Bench of this Court had observed thus:­
“Clause  (e)  of  section  41  of  the  Specific  Relief  Act is
relevant   to   the   extent   and   in   the   context   of   the
provisions  of  section  53­A  of  the  Transfer  of  Property
Act, which requires  the plaintiff  to satisfy  that he was
ready and willing to perform his part of the contract. 
It
is only when such readiness and willingness is there that
the  contract  of  agreement for  sale  can  be  specifically
:7: 616.10.ao.j
enforced.  If  this basic  readiness and willingness is not
established,   then   the   performance   could   not   be
specifically enforced. 
It follows, therefore, that by reason
of the principle underlying section 41(e) of the Specific
Relief Act, when  the plaintiff seeks injunction  so as  to
prevent breach of a contract whose performance cannot
be  specifically  enforced,  such  an injunction  has  to  be
refused. 
Similarly, when a suitor of such a type would
have equally efficacious relief available so as to enforce
the   contracts   by   taking   appropriate   remedy,   without
recourse to it, it would be indeed difficult to extend the
discretionary relief of permanent injunction. 
Clause (h)
of section 41 of the Specific Relief Act would require the
Court to refuse such a type of prayer for injunction. 
It is
not as if that in a suit to enforce the agreement itself,
such a relief is sought. 
On the other hand, although the
plaintiff came to the Court with the allegation that the
other party has repudiated  the agreement for  sale, he
has omitted to seek its enforcement  and is trying to hold
the property obviously without seeking  to complete his
title by enforcing the agreement for sale. 
To such a case,
the principles underlying Clause (h) of section 41 of the
Specific Relief Act can be extended so as to refuse such an
ancillary relief.”
9 Thus  the legal position is well  settled by  this Court  that when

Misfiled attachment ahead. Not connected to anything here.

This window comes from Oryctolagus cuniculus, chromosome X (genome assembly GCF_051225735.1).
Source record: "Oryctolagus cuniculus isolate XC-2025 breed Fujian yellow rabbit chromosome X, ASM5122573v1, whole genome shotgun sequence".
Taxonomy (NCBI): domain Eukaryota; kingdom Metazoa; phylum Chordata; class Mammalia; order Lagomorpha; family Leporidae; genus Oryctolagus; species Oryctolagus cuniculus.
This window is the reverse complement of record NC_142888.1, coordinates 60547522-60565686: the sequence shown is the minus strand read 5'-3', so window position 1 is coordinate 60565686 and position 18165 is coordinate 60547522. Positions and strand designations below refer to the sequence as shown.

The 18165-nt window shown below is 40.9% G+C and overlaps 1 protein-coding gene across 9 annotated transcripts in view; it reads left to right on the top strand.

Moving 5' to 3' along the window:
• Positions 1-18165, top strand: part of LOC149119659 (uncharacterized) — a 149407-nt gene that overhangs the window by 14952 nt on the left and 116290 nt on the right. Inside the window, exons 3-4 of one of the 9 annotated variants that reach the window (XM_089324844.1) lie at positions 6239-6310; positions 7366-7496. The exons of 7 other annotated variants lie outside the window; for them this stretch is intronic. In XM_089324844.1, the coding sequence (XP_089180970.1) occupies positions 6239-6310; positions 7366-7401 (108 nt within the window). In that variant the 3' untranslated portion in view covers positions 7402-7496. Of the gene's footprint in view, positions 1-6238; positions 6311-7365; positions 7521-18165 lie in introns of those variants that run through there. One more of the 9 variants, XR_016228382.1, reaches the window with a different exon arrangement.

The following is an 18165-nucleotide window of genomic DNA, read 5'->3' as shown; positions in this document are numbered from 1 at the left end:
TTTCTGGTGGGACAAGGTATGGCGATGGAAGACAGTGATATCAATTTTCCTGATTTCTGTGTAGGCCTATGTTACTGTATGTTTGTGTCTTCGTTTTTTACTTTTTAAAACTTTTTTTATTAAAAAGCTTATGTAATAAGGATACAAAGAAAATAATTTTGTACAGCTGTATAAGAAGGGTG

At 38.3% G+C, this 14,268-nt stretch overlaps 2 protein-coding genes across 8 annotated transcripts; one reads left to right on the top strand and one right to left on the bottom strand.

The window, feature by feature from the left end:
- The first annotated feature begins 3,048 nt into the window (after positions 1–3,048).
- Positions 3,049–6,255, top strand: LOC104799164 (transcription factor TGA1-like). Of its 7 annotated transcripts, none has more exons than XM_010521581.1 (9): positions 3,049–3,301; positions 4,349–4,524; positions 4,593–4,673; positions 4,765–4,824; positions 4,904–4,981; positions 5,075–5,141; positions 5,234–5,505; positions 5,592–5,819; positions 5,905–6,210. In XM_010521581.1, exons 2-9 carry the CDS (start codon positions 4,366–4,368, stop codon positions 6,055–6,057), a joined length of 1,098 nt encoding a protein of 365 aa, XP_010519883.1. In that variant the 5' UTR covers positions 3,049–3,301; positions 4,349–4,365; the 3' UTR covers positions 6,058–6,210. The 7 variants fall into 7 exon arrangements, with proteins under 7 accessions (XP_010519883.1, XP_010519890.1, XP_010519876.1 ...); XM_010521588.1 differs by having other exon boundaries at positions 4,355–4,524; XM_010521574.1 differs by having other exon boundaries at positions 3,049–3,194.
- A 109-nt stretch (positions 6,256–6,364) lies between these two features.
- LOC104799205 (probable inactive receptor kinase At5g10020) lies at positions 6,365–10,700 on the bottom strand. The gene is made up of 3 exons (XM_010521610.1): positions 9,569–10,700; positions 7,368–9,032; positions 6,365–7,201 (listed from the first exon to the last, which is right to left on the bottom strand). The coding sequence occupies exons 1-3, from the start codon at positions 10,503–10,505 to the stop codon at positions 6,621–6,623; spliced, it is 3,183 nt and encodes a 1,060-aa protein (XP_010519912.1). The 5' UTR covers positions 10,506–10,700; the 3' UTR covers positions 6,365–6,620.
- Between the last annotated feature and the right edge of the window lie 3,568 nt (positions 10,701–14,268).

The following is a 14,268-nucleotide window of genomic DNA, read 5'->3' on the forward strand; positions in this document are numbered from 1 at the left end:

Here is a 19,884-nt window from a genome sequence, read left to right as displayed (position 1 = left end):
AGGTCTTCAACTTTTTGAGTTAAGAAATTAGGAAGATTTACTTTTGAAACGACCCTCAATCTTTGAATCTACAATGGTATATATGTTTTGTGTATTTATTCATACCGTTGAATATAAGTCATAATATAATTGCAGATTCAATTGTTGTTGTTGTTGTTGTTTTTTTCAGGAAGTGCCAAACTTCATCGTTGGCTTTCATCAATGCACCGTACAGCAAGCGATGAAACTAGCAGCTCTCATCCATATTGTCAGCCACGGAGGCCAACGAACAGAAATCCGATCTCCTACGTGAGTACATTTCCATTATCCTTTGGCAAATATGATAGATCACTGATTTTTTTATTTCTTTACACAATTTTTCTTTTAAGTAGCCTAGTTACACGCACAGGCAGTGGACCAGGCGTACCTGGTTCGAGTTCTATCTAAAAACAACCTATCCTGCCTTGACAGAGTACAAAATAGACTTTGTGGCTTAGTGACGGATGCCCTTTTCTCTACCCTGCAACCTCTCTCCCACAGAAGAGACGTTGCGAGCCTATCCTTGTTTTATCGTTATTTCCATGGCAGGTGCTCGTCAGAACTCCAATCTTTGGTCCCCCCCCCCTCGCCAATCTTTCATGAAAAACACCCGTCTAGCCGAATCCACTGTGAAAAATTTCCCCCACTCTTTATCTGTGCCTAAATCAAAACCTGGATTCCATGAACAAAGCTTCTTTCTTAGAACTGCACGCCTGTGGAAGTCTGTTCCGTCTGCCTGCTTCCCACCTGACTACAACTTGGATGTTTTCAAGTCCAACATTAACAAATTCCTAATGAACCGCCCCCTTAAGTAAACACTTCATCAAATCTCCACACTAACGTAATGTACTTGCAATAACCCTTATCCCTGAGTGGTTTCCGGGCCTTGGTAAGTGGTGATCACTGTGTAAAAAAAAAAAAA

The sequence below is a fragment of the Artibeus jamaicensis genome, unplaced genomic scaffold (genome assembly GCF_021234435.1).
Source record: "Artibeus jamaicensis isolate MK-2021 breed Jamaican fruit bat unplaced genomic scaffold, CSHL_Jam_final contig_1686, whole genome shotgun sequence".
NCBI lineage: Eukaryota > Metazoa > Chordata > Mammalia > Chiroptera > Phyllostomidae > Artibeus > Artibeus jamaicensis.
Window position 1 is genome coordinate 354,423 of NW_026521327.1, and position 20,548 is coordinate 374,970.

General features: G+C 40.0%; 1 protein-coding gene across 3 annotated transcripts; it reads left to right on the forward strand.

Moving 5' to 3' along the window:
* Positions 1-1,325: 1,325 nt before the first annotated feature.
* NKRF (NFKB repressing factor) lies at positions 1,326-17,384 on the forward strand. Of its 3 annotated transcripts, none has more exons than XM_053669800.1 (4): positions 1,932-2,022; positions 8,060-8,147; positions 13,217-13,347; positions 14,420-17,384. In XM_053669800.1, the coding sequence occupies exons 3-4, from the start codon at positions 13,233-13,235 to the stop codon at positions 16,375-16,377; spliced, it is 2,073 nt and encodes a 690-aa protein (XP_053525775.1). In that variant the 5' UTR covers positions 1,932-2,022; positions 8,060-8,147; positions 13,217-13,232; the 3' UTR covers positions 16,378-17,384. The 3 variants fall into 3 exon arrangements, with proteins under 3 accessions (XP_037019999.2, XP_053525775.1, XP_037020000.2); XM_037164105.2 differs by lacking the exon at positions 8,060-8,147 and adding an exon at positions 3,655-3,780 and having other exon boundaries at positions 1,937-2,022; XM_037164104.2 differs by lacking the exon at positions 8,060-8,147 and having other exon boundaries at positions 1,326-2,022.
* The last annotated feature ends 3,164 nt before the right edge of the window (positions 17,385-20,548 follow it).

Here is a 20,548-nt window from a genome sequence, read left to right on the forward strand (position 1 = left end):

remedy of a suit for specific performance is available to the plaintiff, he :8: 616.10.ao.j
cannot file a suit for injunction simplicitor nor he can claim temporary
injunction  in pending suit for injunction simplicitor. 
10 In the present case the plaintiff could have filed suit for specific
performance of the contract as soon as he found that defendant no.1 had repudiated     contract   and   was   trying   to   dispose   of   the   property   to somebody   else.      
The   plaintiff   filed   the   suit   on   the   basis   of   the
agreement  allegedly executed by defendant no.1 in his favour and that
agreement shows  that consent  terms in  the earlier suit were accepted
and defendant no.1 was entitled to retain and dispose of the premises.
The   defendant   no.1   denies     execution   of   this   agreement.   When
pleadings of the plaintiffs  show that  there was no impediment in filing
suit  for  specific performance, now he cannot  say  that because of  the
earlier suit he could not file suit for specific performance.  These aspects
were   not   considered   by   the   trial   court   while   granting   temporary
injunction in favour of the plaintiff.
11 In  view  of  the  above  circumstances,  
as  the   suit  for injunction
simplicitor itself is not tenable in view of Section 41(h) of the Specific Relief   Act,   the   plaintiff   is   also   not   entitled   to   temporary   injunction pending the suit.  
Therefore the appeal is allowed and impugned order
stands set aside.  Notice of Motion stands dismissed.
(J. H. BHATIA,J.)